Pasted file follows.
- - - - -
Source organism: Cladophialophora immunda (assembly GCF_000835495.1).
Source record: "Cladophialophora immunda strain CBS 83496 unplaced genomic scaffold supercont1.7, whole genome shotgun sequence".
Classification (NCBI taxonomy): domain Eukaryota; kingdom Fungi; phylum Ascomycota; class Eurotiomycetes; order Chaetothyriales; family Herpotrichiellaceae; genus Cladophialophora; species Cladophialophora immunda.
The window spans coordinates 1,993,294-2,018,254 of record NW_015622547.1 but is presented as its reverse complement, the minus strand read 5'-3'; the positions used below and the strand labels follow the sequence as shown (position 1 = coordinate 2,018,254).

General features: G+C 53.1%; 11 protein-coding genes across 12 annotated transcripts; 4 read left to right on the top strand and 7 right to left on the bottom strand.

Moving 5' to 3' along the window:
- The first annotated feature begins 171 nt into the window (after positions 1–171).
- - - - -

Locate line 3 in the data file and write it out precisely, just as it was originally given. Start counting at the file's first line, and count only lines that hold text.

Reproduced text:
Classification (NCBI taxonomy): domain Eukaryota; kingdom Fungi; phylum Ascomycota; class Eurotiomycetes; order Chaetothyriales; family Herpotrichiellaceae; genus Cladophialophora; species Cladophialophora immunda.